In Joel, he is the baptize of the Holy Spirit.

In Amos, he is our burden bearer.

In Obadiah, he is mighty to save.

In Jonah, he is our great foreign missionary.

In Micah, he is the messenger of beautiful feet.

In Nahum, he is our strength and shield, and the avenger of Elohim’s elect.

In Habakkuk, he is Elohim’s evangelist crying, “Revive thy works in the midsts of the years.”

In Zephaniah, he is our Savior.

In Haggai, he is the restorer of Elohim’s lost heritage.

In Zechariah, he is a fountain opened up in the house of David for sin and uncleanliness.

In Malachi, he is the Sun of Righteousness arising with healing in his wings.

In Matthew, Yeshua the Messiah is the King of the Jews.

In Mark, he is the servant.

In Luke, he is the Son of Man, feeling what you feel.

In John, he is the Son of Elohim.

In Acts, he is the Savior of the world.

In Romans, he is the righteousness of Elohim.

In 1 Corinthians, he is the Rock, the Father of Israel.

In 2 Corinthians, he is the triumphant one giving victory.

In Galatians, he is your liberty. He set you free.

In Ephesians, he is the head of his spiritual body.

In Philippians, he is your joy.

In Colossians, he is your completeness.

In 1 and 2 Thessalonians, he is your hope.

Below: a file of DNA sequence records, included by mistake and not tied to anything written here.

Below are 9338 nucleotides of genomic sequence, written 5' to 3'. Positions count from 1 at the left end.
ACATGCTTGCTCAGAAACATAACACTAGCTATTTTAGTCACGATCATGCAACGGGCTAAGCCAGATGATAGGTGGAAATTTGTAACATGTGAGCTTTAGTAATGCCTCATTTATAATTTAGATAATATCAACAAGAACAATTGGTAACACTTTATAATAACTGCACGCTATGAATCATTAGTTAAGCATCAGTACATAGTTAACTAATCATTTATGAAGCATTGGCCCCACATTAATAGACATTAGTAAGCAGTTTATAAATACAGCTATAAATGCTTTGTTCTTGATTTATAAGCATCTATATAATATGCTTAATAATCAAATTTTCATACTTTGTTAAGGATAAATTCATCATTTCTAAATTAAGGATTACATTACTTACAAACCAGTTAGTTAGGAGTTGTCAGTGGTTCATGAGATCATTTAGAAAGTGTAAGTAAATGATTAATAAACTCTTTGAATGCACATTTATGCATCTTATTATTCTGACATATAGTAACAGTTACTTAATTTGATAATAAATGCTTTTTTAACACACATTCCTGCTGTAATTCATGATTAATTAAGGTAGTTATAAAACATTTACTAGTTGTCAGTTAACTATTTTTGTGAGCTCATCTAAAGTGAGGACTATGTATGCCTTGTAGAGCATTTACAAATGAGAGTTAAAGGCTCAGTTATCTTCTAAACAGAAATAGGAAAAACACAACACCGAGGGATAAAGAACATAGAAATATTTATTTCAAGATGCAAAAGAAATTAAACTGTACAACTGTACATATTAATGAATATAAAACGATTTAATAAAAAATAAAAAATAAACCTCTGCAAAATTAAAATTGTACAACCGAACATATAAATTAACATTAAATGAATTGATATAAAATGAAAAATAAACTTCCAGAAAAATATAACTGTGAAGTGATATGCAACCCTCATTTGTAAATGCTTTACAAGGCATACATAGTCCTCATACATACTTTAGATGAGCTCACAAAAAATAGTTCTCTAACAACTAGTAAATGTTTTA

In 1 Timothy, he is your faith.

In 2 Timothy, he is your stability.

In Titus, he is truth.

In Philemon, he is your benefactor.

In Hebrews, he is your perfection.

In James, he is the power behind your faith.

In 1 Peter, he is your example.

In 2 Peter, he is your purity.

In 1 John, he is your life.

In 2 John, he is your pattern.

In 3 John, he is  your motivation.

In Jude, he is the foundation of your faith.

In Revelation, he is the Righteous Judge of the world, the Avenger of the saints, your coming King, your First and Last, the Beginning and the End, the Keeper of creation, the Creator of all, the Architect of the universe and the Manager of all times. He always was, he always is and always will be. He’s unmoved, unchanged, undefeated, and never undone. He was bruised and brought healing. He was pierced to heal our pain. He was persecuted and brought freedom. He was dead and brought life. He is risen and brings power. He reigns and brings peace. The world can’t understand him, the armies can’t defeat him, the public schools can’t kick him out and the leaders can’t ignore him. Herod couldn’t kill him, the Pharisees couldn’t confuse him, the people couldn’t hold him, Nero couldn’t crush him,  Hitler couldn’t silence him, the communists can’t destroy him, the atheists can’t explain him away, and the New Age can’t replace him. He is life, love, longevity and Lord. He is goodness, kindness, gentleness and Elohim. He is holy, righteous, mighty, powerful and pure. His ways are right, his word is eternal, his will is unchanging, and his eyes are on me. He is my Redeemer, he is my Savior, he is my Guide, he is my peace, he is my joy, he is my comfort, he is my Lord, and HE RULES MY LIFE!